In an effort to demystify this topic, I asked a variety of Art Producers to get the inside scoop on treatments.
Question: What do you believe is the purpose of a treatment?
FCB Chicago Art Buyer: The purpose of a treatment from our perspective is to confirm the photographer has taken, digested, and totally understood the brief and creative call. It’s an opportunity to make the creatives feel totally comfortable and at ease with the photographer’s expertise.
The photographer should also always feel empowered to bring their own flavor to the concept, too; we seek photographers out to be creative collaborators, so if a treatment is just going to directly mirror our concept/references and not add anything new then it’s not as strong as it could be if the photographer included some of his or her own ideas, as long as they’re in line with the concept and goal of the shoot/campaign.
Art Producer Cameron Barnum: Treatments are a critical tool in today’s bidding process. That might sound hyperbolic but I’m finding that Art Directors & Clients are coming to expect a treatment for any sizable project. Directors have long provided as much. Photographers would be well advised to join ranks.
Anonymous Art Producer: The treatment shows us how the photographer envisions the shoot happening, from style to locations to actual camera lensing. It gives us a look into what our project will become with that specific photographer.
Art Production + Creative Consulting Mara Serdans: The purpose of a treatment is to give the creatives and client an idea of how the photographer plans to execute the concepts through his/her lens. I think the photographer should use this as an opportunity to share any solutions to challenges/questions that were posed on the creative call as well. The photographer should also do more than just regurgitate what was discussed on the creative call but show the team his/her unique perspective. www.maraserdans.com
Question: What are some key components in putting together a successful treatment?
Art Producer Cameron Barnum: Photographers should embrace the treatment as an opportunity to show their craft & design sensibilities in the document itself. They should use it to further develop the ideas started by the initial creative briefing conversation. A treatment is also a great place to express their enthusiasm for taking on the job.
Anonymous Art Producer: I think attention to detail and thoughtfulness of the project as a whole is essential. I’ve gotten treatments where a photographer just threw some photos together and sent them over. I can find those on their website myself! Some of the best treatments I’ve gotten have broken things down so beautifully with an intro to them as a person, look and feel (and they explained why their look and feel would translate well to out project), location inspiration, wardrobe and talent styling, technical info, and just an overall breakdown of how they work. Those types of treatments literally lay the shoot out for us with such a clear picture.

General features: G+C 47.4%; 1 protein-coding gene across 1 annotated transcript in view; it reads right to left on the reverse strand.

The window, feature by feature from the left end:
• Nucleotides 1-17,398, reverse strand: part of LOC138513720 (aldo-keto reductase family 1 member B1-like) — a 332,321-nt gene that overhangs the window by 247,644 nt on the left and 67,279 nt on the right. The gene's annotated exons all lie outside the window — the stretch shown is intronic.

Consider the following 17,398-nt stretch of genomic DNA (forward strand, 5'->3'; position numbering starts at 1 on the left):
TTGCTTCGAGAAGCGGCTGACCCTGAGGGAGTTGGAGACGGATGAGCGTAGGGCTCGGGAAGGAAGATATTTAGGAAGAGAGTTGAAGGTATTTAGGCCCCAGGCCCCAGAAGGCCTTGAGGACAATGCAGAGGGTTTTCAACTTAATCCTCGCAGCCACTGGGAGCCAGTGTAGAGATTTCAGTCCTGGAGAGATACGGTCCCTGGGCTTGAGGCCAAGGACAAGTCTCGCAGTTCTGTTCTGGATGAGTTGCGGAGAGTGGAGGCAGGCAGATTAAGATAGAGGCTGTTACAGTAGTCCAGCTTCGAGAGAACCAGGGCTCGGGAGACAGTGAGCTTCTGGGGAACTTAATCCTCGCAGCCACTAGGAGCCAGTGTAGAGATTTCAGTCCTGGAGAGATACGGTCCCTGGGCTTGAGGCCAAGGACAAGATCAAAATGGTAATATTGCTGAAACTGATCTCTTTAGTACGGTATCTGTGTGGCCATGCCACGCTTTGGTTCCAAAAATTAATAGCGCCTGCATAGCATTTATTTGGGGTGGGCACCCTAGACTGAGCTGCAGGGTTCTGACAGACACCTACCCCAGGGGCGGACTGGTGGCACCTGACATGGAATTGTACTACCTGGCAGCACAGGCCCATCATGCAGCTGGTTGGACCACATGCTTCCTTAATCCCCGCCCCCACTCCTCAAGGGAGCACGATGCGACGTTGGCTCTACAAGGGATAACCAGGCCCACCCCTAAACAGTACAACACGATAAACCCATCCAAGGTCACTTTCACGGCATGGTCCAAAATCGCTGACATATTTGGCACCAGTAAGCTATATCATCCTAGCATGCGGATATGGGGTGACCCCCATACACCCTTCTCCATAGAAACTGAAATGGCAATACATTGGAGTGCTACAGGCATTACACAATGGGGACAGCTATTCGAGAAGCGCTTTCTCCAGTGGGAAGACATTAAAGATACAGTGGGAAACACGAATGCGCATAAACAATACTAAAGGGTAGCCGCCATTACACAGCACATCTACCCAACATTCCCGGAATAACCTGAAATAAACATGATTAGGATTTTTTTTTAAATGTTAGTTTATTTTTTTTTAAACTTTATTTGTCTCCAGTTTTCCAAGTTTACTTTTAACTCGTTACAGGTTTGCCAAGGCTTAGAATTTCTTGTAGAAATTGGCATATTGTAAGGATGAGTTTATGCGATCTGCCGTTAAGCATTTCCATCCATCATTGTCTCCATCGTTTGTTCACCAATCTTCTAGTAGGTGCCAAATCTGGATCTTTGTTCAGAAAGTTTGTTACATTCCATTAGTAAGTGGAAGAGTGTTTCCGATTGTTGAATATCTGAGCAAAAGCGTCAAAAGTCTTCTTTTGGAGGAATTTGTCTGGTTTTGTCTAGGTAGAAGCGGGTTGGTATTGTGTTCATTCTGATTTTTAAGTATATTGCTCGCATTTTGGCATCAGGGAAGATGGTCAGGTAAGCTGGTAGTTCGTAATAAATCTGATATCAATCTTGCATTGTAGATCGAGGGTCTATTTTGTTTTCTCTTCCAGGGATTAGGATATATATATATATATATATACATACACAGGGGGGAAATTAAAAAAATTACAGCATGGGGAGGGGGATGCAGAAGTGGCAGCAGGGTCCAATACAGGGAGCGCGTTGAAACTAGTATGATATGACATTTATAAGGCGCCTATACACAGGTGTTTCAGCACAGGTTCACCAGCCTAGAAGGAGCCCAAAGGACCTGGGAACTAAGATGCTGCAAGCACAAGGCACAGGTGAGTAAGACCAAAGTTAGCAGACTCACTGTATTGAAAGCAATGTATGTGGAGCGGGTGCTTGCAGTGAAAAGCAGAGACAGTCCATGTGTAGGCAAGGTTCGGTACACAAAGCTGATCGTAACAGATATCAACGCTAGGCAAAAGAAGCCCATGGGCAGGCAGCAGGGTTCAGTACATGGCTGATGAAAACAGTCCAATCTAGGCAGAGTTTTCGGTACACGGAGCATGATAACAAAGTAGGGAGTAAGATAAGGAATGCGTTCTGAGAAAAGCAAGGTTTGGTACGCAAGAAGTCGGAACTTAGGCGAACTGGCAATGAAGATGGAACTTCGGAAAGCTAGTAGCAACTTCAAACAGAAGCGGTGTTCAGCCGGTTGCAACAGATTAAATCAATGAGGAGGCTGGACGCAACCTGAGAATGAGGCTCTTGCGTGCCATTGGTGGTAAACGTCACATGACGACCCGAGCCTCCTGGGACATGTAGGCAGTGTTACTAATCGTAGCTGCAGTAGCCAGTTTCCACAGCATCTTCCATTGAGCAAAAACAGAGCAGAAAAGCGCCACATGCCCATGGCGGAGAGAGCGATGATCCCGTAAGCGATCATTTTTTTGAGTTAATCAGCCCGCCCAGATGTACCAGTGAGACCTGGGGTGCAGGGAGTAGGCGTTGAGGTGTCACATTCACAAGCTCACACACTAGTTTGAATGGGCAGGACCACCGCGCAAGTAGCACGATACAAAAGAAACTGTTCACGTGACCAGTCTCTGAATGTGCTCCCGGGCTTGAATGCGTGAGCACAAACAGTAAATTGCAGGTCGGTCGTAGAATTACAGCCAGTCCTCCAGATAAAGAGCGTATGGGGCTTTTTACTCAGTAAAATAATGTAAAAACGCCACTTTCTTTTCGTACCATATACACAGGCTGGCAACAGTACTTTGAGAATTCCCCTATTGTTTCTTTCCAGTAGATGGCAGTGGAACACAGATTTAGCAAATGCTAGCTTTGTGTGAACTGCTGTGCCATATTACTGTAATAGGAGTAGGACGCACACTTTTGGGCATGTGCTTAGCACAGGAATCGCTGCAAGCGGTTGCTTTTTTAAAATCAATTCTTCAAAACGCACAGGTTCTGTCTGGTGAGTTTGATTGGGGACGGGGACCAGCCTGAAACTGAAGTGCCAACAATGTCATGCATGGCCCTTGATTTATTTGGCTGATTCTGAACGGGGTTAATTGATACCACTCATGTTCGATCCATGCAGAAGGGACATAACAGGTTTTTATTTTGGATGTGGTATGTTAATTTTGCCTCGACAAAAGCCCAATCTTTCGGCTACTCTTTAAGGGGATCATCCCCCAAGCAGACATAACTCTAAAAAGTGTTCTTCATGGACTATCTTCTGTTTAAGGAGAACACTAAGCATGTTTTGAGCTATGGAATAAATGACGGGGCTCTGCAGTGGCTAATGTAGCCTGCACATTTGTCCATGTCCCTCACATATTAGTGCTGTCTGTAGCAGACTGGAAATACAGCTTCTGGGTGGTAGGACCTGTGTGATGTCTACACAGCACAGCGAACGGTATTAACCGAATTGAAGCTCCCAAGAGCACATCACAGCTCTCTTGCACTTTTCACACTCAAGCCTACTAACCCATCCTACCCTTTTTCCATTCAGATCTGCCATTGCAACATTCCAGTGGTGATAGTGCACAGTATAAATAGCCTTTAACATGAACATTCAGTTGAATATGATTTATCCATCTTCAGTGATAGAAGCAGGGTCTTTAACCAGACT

Anonymous Art Producer: The PDF is well designed and showcases your ideas. Something that would stick out negatively is when it’s clear you didn’t understand the brief or have an idea that is totally off brand/message.
Question: What percentage of the treatment should be words, and what percentage images?
Anonymous Art Producer: I think about 60-70% images and 30-40% words. It’s nice to get a good overview of how you work and how you’d approach the job, particularly if we haven’t worked together and we only got to know you on a creative call.
Art Production + Creative Consulting Mara Serdans: I don’t think I can quantify a specific ratio of images to words but it should clearly and concisely communicate the concepts. And the photographer should inject a bit of his/her personality into the treatment. Also, don’t forget to spell-check and make sure everything sounds grammatically correct.
Art Producer Cameron Barnum: The content needs to match the scope of the project. A more complex project deserves a commensurate treatment. It’s hard to attach a ratio of words to pictures but given the visual art form, more of the latter would be expected. Components ought to touch upon the critical creative decisions. E.g location, casting, on-set workflow. Also, don’t be afraid to make it personal.